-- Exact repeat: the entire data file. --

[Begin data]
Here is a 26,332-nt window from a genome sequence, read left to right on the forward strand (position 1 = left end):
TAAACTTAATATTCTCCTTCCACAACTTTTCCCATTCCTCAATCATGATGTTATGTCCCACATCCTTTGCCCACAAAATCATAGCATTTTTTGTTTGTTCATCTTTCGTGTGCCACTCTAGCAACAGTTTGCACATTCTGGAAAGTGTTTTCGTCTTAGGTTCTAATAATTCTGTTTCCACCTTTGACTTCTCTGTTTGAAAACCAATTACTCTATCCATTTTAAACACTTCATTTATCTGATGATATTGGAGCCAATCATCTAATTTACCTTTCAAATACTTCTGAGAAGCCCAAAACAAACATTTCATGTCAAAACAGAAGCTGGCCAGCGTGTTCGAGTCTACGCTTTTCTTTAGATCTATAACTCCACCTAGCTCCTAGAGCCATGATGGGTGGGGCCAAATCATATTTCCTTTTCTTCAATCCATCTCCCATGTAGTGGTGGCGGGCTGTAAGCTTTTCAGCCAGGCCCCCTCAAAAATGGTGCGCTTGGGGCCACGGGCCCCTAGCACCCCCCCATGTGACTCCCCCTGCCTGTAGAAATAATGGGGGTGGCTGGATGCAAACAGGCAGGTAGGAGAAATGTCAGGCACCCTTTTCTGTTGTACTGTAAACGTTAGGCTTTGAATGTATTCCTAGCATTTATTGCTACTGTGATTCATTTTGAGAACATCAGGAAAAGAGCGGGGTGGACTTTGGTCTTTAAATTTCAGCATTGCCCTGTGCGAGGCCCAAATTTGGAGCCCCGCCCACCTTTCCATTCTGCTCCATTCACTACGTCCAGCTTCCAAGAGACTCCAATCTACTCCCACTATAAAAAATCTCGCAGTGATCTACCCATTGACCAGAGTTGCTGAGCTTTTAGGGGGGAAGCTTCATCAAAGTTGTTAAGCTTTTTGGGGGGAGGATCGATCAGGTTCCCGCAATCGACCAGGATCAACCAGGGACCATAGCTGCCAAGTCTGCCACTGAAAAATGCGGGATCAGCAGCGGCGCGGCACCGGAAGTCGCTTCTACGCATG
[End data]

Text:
Here is a 26,332-nt window from a genome sequence, read left to right on the forward strand (position 1 = left end):
TAAACTTAATATTCTCCTTCCACAACTTTTCCCATTCCTCAATCATGATGTTATGTCCCACATCCTTTGCCCACAAAATCATAGCATTTTTTGTTTGTTCATCTTTCGTGTGCCACTCTAGCAACAGTTTGCACATTCTGGAAAGTGTTTTCGTCTTAGGTTCTAATAATTCTGTTTCCACCTTTGACTTCTCTGTTTGAAAACCAATTACTCTATCCATTTTAAACACTTCATTTATCTGATGATATTGGAGCCAATCATCTAATTTACCTTTCAAATACTTCTGAGAAGCCCAAAACAAACATTTCATGTCAAAACAGAAGCTGGCCAGCGTGTTCGAGTCTACGCTTTTCTTTAGATCTATAACTCCACCTAGCTCCTAGAGCCATGATGGGTGGGGCCAAATCATATTTCCTTTTCTTCAATCCATCTCCCATGTAGTGGTGGCGGGCTGTAAGCTTTTCAGCCAGGCCCCCTCAAAAATGGTGCGCTTGGGGCCACGGGCCCCTAGCACCCCCCCATGTGACTCCCCCTGCCTGTAGAAATAATGGGGGTGGCTGGATGCAAACAGGCAGGTAGGAGAAATGTCAGGCACCCTTTTCTGTTGTACTGTAAACGTTAGGCTTTGAATGTATTCCTAGCATTTATTGCTACTGTGATTCATTTTGAGAACATCAGGAAAAGAGCGGGGTGGACTTTGGTCTTTAAATTTCAGCATTGCCCTGTGCGAGGCCCAAATTTGGAGCCCCGCCCACCTTTCCATTCTGCTCCATTCACTACGTCCAGCTTCCAAGAGACTCCAATCTACTCCCACTATAAAAAATCTCGCAGTGATCTACCCATTGACCAGAGTTGCTGAGCTTTTAGGGGGGAAGCTTCATCAAAGTTGTTAAGCTTTTTGGGGGGAGGATCGATCAGGTTCCCGCAATCGACCAGGATCAACCAGGGACCATAGCTGCCAAGTCTGCCACTGAAAAATGCGGGATCAGCAGCGGCGCGGCACCGGAAGTCGCTTCTACGCATG